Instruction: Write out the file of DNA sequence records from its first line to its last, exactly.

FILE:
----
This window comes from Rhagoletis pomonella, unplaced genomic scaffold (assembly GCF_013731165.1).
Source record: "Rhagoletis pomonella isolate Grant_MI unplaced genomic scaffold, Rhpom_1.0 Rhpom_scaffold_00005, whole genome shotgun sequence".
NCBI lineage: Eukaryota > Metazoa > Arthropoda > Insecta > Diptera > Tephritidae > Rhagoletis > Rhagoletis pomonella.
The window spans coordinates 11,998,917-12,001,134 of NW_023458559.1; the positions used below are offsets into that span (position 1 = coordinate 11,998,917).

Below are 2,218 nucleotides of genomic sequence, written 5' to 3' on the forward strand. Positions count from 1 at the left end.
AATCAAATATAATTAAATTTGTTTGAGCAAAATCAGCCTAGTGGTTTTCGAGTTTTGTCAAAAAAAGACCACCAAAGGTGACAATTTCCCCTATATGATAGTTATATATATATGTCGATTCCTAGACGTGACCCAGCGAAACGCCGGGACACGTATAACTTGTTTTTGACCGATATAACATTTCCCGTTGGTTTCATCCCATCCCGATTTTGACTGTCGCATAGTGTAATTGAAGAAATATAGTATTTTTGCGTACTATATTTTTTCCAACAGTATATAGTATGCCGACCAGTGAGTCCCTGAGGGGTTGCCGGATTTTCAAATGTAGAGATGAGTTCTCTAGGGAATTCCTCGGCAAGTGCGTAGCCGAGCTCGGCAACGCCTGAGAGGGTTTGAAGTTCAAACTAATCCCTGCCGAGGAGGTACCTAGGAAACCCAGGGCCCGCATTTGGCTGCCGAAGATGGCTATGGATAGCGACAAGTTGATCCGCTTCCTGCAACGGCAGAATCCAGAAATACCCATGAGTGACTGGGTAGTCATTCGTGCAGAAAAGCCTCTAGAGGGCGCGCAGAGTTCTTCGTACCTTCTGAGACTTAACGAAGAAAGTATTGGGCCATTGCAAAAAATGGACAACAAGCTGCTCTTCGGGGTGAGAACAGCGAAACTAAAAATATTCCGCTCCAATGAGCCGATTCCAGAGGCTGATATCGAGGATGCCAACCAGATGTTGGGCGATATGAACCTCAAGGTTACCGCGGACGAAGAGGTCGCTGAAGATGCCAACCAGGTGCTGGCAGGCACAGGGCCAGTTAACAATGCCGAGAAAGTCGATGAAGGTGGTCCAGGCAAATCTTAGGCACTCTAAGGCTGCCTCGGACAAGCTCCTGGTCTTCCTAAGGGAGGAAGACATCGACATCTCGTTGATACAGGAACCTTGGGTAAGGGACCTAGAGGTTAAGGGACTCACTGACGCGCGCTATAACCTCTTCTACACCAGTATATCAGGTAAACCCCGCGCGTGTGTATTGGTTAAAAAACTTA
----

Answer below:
This window comes from Rhagoletis pomonella, unplaced genomic scaffold (assembly GCF_013731165.1).
Source record: "Rhagoletis pomonella isolate Grant_MI unplaced genomic scaffold, Rhpom_1.0 Rhpom_scaffold_00005, whole genome shotgun sequence".
NCBI lineage: Eukaryota > Metazoa > Arthropoda > Insecta > Diptera > Tephritidae > Rhagoletis > Rhagoletis pomonella.
The window spans coordinates 11,998,917-12,001,134 of NW_023458559.1; the positions used below are offsets into that span (position 1 = coordinate 11,998,917).

Below are 2,218 nucleotides of genomic sequence, written 5' to 3' on the forward strand. Positions count from 1 at the left end.
AATCAAATATAATTAAATTTGTTTGAGCAAAATCAGCCTAGTGGTTTTCGAGTTTTGTCAAAAAAAGACCACCAAAGGTGACAATTTCCCCTATATGATAGTTATATATATATGTCGATTCCTAGACGTGACCCAGCGAAACGCCGGGACACGTATAACTTGTTTTTGACCGATATAACATTTCCCGTTGGTTTCATCCCATCCCGATTTTGACTGTCGCATAGTGTAATTGAAGAAATATAGTATTTTTGCGTACTATATTTTTTCCAACAGTATATAGTATGCCGACCAGTGAGTCCCTGAGGGGTTGCCGGATTTTCAAATGTAGAGATGAGTTCTCTAGGGAATTCCTCGGCAAGTGCGTAGCCGAGCTCGGCAACGCCTGAGAGGGTTTGAAGTTCAAACTAATCCCTGCCGAGGAGGTACCTAGGAAACCCAGGGCCCGCATTTGGCTGCCGAAGATGGCTATGGATAGCGACAAGTTGATCCGCTTCCTGCAACGGCAGAATCCAGAAATACCCATGAGTGACTGGGTAGTCATTCGTGCAGAAAAGCCTCTAGAGGGCGCGCAGAGTTCTTCGTACCTTCTGAGACTTAACGAAGAAAGTATTGGGCCATTGCAAAAAATGGACAACAAGCTGCTCTTCGGGGTGAGAACAGCGAAACTAAAAATATTCCGCTCCAATGAGCCGATTCCAGAGGCTGATATCGAGGATGCCAACCAGATGTTGGGCGATATGAACCTCAAGGTTACCGCGGACGAAGAGGTCGCTGAAGATGCCAACCAGGTGCTGGCAGGCACAGGGCCAGTTAACAATGCCGAGAAAGTCGATGAAGGTGGTCCAGGCAAATCTTAGGCACTCTAAGGCTGCCTCGGACAAGCTCCTGGTCTTCCTAAGGGAGGAAGACATCGACATCTCGTTGATACAGGAACCTTGGGTAAGGGACCTAGAGGTTAAGGGACTCACTGACGCGCGCTATAACCTCTTCTACACCAGTATATCAGGTAAACCCCGCGCGTGTGTATTGGTTAAAAAACTTA